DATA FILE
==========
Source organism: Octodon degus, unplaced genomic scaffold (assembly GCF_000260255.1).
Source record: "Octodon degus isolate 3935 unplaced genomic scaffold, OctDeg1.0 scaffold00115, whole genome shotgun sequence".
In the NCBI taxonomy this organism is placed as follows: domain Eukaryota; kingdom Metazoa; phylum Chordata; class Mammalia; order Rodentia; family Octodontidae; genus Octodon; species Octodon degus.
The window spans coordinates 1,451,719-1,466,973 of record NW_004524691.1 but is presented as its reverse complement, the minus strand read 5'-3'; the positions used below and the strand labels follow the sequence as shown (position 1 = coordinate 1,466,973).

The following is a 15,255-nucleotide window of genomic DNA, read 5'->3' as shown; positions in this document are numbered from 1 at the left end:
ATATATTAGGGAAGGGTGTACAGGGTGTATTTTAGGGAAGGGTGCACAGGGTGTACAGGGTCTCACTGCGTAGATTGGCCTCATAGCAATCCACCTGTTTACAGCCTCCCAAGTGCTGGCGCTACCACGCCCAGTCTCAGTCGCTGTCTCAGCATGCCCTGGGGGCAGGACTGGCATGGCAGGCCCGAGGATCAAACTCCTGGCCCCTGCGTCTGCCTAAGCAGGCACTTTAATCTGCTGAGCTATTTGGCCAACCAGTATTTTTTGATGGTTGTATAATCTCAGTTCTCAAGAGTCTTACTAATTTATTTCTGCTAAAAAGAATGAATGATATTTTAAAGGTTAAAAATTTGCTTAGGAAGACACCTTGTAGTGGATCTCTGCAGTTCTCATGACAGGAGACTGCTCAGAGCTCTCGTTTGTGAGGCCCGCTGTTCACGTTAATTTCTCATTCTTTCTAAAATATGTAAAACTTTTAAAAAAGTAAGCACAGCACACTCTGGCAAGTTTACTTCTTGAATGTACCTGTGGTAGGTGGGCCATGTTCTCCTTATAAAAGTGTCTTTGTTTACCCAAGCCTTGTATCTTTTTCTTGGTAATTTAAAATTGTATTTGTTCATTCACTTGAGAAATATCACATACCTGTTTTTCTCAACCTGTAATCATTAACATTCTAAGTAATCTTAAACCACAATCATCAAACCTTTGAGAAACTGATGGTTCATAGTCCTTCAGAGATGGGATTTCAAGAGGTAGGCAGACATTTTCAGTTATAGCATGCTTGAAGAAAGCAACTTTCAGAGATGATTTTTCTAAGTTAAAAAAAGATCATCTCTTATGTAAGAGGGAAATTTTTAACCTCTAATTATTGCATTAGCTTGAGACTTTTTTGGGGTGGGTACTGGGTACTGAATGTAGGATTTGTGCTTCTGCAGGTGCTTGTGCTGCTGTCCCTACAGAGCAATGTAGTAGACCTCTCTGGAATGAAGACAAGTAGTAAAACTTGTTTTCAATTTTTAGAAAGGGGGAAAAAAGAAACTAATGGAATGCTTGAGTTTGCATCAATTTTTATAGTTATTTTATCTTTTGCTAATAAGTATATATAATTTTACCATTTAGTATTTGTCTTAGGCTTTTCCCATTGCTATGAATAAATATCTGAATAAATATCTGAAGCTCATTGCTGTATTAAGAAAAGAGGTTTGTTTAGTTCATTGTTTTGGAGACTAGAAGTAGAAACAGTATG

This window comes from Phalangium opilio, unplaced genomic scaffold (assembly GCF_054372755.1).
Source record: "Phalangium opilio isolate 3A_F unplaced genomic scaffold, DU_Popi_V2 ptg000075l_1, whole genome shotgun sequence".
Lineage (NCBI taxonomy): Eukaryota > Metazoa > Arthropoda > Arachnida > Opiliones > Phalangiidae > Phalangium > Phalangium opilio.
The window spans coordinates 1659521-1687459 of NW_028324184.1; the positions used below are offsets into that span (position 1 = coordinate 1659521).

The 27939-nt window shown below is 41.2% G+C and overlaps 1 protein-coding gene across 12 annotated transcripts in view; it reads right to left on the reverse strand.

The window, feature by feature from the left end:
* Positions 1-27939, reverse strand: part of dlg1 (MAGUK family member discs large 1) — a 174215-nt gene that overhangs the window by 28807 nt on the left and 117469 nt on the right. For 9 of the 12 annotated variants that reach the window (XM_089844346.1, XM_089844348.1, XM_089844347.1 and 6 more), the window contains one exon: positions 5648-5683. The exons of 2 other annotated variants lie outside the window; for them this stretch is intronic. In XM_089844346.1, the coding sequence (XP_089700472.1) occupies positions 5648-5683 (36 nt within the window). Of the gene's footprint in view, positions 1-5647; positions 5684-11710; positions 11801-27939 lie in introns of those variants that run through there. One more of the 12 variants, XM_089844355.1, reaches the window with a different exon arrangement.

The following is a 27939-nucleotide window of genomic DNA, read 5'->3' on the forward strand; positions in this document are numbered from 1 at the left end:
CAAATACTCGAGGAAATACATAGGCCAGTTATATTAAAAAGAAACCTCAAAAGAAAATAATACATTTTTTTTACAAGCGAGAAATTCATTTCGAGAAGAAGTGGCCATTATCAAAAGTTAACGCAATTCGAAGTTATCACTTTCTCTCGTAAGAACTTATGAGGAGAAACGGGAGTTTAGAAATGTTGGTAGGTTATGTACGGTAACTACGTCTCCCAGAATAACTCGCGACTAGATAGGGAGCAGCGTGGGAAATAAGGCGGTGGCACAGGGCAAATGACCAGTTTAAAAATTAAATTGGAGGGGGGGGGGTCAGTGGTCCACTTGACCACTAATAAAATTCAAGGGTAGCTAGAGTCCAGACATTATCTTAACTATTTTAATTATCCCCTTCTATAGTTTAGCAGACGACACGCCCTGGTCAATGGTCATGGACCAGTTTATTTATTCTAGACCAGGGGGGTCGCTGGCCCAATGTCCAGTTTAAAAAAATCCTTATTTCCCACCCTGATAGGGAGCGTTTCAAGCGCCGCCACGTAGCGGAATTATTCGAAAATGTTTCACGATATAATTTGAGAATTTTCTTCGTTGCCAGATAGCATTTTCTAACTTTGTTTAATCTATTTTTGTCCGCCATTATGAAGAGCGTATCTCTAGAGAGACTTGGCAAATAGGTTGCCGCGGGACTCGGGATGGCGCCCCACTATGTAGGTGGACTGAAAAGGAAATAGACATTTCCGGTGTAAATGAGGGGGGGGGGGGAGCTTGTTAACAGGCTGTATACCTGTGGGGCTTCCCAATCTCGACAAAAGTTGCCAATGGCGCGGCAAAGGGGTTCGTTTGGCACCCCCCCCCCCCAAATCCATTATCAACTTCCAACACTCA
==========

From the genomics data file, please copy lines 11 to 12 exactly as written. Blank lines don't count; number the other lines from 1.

The 27939-nt window shown below is 41.2% G+C and overlaps 1 protein-coding gene across 12 annotated transcripts in view; it reads right to left on the reverse strand.

The window, feature by feature from the left end: